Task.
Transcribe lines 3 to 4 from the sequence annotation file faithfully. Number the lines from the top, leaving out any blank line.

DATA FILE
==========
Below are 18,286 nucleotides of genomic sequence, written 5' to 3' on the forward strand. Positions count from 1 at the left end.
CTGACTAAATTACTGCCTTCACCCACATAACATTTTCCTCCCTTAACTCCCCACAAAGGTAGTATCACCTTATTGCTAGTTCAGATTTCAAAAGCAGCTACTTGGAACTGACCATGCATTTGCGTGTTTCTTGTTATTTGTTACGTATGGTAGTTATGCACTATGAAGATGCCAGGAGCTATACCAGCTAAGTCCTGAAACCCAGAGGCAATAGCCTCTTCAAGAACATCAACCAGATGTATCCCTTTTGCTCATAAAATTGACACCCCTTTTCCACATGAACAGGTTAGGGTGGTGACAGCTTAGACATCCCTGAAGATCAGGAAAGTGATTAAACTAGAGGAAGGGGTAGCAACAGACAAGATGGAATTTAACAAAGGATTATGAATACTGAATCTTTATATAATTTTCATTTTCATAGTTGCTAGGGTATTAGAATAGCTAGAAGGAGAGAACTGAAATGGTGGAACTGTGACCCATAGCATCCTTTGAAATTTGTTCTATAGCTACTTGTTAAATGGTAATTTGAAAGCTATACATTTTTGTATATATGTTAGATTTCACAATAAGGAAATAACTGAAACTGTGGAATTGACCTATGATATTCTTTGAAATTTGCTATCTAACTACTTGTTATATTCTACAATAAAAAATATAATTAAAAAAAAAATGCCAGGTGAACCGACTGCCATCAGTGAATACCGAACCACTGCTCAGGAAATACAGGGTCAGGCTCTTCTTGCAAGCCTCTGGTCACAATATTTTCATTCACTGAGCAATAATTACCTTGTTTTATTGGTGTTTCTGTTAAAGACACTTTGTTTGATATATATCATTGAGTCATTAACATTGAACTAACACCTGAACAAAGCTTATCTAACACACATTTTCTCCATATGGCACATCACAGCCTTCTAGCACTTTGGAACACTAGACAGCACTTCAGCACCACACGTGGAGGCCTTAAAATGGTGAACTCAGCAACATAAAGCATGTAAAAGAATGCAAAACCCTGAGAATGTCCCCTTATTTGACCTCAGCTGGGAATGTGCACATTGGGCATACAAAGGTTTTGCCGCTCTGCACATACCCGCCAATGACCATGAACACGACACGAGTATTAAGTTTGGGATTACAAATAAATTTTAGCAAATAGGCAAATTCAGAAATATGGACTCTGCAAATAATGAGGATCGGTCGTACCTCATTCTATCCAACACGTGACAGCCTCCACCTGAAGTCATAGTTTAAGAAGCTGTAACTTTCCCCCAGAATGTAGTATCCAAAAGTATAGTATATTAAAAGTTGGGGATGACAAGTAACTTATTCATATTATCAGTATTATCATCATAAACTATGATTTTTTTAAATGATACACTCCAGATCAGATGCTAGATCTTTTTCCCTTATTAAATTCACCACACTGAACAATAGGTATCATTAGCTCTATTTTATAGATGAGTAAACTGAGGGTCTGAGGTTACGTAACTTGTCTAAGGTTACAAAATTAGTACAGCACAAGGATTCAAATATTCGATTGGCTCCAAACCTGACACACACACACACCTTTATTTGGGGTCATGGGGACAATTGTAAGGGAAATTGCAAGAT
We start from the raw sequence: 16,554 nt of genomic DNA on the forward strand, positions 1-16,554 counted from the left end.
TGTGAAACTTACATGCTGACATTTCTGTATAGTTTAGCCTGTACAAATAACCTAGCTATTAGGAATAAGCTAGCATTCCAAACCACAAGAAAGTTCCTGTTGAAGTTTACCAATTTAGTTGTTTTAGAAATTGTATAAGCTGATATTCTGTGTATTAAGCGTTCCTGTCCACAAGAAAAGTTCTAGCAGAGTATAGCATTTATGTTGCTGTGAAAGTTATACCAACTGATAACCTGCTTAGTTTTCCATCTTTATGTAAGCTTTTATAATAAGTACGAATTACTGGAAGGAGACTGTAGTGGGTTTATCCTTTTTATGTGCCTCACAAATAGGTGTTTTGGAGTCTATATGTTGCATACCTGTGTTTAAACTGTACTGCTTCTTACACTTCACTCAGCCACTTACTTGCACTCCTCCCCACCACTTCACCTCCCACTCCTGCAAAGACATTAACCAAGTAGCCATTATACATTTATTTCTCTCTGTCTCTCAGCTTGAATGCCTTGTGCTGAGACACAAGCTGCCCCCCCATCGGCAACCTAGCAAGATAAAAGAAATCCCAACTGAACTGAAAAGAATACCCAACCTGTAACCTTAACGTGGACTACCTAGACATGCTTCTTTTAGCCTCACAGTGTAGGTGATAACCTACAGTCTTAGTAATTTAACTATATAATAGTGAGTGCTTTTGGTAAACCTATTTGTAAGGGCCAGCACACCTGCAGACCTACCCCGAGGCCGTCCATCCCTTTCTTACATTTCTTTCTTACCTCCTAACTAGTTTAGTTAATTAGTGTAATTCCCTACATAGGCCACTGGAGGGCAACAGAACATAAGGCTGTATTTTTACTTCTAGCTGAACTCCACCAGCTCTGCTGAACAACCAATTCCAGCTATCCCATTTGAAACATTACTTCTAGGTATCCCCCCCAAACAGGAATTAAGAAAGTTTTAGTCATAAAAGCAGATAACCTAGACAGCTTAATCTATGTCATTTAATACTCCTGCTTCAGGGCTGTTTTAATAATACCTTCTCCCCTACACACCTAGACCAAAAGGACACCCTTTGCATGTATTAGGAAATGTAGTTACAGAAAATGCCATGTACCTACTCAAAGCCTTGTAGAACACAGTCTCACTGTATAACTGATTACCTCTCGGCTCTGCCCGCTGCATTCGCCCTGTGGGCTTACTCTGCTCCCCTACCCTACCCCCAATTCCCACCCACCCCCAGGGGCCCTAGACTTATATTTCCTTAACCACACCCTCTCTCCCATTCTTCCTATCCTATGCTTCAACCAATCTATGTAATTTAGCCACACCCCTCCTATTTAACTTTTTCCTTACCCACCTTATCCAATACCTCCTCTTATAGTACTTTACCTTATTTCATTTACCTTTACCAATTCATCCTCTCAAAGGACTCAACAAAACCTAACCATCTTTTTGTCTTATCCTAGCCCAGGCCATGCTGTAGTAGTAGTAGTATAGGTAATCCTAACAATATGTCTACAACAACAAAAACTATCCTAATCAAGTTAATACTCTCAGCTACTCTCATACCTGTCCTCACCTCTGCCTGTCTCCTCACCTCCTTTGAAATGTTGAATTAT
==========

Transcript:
We start from the raw sequence: 16,554 nt of genomic DNA on the forward strand, positions 1-16,554 counted from the left end.
TGTGAAACTTACATGCTGACATTTCTGTATAGTTTAGCCTGTACAAATAACCTAGCTATTAGGAATAAGCTAGCATTCCAAACCACAAGAAAGTTCCTGTTGAAGTTTACCAATTTAGTTGTTTTAGAAATTGTATAAGCTGATATTCTGTGTATTAAGCGTTCCTGTCCACAAGAAAAGTTCTAGCAGAGTATAGCATTTATGTTGCTGTGAAAGTTATACCAACTGATAACCTGCTTAGTTTTCCATCTTTATGTAAGCTTTTATAATAAGTACGAATTACTGGAAGGAGACTGTAGTGGGTTTATCCTTTTTATGTGCCTCACAAATAGGTGTTTTGGAGTCTATATGTTGCATACCTGTGTTTAAACTGTACTGCTTCTTACACTTCACTCAGCCACTTACTTGCACTCCTCCCCACCACTTCACCTCCCACTCCTGCAAAGACATTAACCAAGTAGCCATTATACATTTATTTCTCTCTGTCTCTCAGCTTGAATGCCTTGTGCTGAGACACAAGCTGCCCCCCCATCGGCAACCTAGCAAGATAAAAGAAATCCCAACTGAACTGAAAAGAATACCCAACCTGTAACCTTAACGTGGACTACCTAGACATGCTTCTTTTAGCCTCACAGTGTAGGTGATAACCTACAGTCTTAGTAATTTAACTATATAATAGTGAGTGCTTTTGGTAAACCTATTTGTAAGGGCCAGCACACCTGCAGACCTACCCCGAGGCCGTCCATCCCTTTCTTACATTTCTTTCTTACCTCCTAACTAGTTTAGTTAATTAGTGTAATTCCCTACATAGGCCACTGGAGGGCAACAGAACATAAGGCTGTATTTTTACTTCTAGCTGAACTCCACCAGCTCTGCTGAACAACCAATTCCAGCTATCCCATTTGAAACATTACTTCTAGGTATCCCCCCCAAACAGGAATTAAGAAAGTTTTAGTCATAAAAGCAGATAACCTAGACAGCTTAATCTATGTCATTTAATACTCCTGCTTCAGGGCTGTTTTAATAATACCTTCTCCCCTACACACCTAGACCAAAAGGACACCCTTTGCATGTATTAGGAAATGTAGTTACAGAAAATGCCATGTACCTACTCAAAGCCTTGTAGAACACAGTCTCACTGTATAACTGATTACCTCTCGGCTCTGCCCGCTGCATTCGCCCTGTGGGCTTACTCTGCTCCCCTACCCTACCCCCAATTCCCACCCACCCCCAGGGGCCCTAGACTTATATTTCCTTAACCACACCCTCTCTCCCATTCTTCCTATCCTATGCTTCAACCAATCTATGTAATTTAGCCACACCCCTCCTATTTAACTTTTTCCTTACCCACCTTATCCAATACCTCCTCTTATAGTACTTTACCTTATTTCATTTACCTTTACCAATTCATCCTCTCAAAGGACTCAACAAAACCTAACCATCTTTTTGTCTTATCCTAGCCCAGGCCATGCTGTAGTAGTAGTAGTATAGGTAATCCTAACAATATGTCTACAACAACAAAAACTATCCTAATCAAGTTAATACTCTCAGCTACTCTCATACCTGTCCTCACCTCTGCCTGTCTCCTCACCTCCTTTGAAATGTTGAATTAT